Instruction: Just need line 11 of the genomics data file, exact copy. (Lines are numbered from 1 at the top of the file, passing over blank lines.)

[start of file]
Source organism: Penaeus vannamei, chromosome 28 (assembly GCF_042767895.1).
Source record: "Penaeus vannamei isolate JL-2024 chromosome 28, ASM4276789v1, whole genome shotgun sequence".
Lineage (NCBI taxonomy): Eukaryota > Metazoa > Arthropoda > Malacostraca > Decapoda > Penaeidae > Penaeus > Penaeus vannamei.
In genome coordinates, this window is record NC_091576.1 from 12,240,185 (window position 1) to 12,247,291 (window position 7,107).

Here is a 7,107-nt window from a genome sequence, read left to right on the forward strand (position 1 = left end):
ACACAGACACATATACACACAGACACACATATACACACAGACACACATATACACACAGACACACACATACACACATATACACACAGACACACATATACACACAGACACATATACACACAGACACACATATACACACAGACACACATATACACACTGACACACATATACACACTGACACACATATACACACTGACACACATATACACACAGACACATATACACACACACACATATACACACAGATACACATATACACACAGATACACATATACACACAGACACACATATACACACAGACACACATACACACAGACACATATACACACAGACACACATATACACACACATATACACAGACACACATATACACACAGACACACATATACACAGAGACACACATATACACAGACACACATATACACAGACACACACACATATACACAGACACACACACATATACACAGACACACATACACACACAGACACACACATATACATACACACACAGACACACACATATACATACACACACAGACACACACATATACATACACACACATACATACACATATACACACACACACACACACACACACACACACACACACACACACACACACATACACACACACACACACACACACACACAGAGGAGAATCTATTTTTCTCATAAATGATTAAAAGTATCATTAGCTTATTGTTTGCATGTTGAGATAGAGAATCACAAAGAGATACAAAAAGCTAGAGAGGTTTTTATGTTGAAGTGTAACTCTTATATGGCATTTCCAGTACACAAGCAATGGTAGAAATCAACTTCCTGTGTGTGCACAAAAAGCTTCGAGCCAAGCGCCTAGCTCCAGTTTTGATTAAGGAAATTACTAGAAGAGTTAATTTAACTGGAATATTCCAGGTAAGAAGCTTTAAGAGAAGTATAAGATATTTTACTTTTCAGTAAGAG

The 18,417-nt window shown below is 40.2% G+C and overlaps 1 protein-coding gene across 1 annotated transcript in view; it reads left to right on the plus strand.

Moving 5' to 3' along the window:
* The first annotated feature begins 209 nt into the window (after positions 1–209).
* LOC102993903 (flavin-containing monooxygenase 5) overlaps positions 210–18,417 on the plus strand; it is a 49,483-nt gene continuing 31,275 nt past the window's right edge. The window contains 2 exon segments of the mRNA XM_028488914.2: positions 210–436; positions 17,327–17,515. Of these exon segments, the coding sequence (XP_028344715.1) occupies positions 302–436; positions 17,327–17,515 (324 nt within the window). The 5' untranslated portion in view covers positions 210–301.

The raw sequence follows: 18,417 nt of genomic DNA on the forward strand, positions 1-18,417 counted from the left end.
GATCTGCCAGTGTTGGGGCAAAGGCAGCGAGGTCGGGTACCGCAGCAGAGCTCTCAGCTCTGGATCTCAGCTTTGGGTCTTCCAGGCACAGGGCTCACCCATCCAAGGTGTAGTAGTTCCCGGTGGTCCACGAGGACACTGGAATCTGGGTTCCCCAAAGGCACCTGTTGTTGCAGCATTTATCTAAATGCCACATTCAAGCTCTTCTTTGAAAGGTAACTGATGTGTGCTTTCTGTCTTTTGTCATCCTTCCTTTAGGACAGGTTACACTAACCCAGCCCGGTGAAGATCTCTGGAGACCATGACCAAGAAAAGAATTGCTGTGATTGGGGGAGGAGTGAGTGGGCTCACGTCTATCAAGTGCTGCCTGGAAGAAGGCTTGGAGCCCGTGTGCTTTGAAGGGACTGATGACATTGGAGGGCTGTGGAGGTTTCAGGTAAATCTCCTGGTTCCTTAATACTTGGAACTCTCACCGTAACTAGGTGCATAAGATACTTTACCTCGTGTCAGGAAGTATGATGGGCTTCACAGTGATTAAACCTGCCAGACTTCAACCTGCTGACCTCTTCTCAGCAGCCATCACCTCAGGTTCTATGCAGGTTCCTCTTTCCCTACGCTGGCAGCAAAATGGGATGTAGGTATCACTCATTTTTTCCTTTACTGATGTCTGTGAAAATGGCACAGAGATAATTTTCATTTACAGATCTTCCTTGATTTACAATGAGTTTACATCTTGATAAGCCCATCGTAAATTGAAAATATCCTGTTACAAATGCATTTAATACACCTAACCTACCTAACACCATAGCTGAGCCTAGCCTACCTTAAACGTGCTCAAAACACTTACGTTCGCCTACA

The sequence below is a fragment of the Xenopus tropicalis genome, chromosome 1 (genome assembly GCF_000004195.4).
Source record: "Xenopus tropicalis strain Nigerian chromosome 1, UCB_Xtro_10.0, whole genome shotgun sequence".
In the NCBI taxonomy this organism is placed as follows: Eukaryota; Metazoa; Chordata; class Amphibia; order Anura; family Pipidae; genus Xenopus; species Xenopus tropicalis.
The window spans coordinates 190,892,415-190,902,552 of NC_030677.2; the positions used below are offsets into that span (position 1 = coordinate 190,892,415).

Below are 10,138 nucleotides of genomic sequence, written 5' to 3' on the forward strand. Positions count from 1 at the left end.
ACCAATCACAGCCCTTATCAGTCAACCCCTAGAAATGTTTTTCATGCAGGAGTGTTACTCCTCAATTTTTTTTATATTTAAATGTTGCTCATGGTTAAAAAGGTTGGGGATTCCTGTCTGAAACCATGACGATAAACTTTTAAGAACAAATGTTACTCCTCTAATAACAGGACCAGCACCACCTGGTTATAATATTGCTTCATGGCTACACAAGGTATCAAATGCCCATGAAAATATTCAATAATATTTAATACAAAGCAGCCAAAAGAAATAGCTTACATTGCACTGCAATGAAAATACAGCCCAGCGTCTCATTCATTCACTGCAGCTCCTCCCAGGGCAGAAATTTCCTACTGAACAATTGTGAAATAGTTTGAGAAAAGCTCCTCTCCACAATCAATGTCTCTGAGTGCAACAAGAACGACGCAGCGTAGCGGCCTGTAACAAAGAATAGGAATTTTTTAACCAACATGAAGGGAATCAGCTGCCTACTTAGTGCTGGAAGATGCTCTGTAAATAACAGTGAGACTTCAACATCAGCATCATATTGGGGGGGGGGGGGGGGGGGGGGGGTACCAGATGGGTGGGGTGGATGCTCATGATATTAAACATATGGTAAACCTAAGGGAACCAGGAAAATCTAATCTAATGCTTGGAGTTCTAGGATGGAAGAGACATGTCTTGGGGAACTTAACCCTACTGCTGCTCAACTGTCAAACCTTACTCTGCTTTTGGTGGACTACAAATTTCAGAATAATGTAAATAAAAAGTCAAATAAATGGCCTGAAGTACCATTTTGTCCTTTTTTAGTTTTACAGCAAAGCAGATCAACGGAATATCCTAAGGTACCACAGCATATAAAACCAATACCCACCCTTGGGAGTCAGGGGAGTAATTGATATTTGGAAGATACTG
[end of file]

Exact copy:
The raw sequence follows: 18,417 nt of genomic DNA on the forward strand, positions 1-18,417 counted from the left end.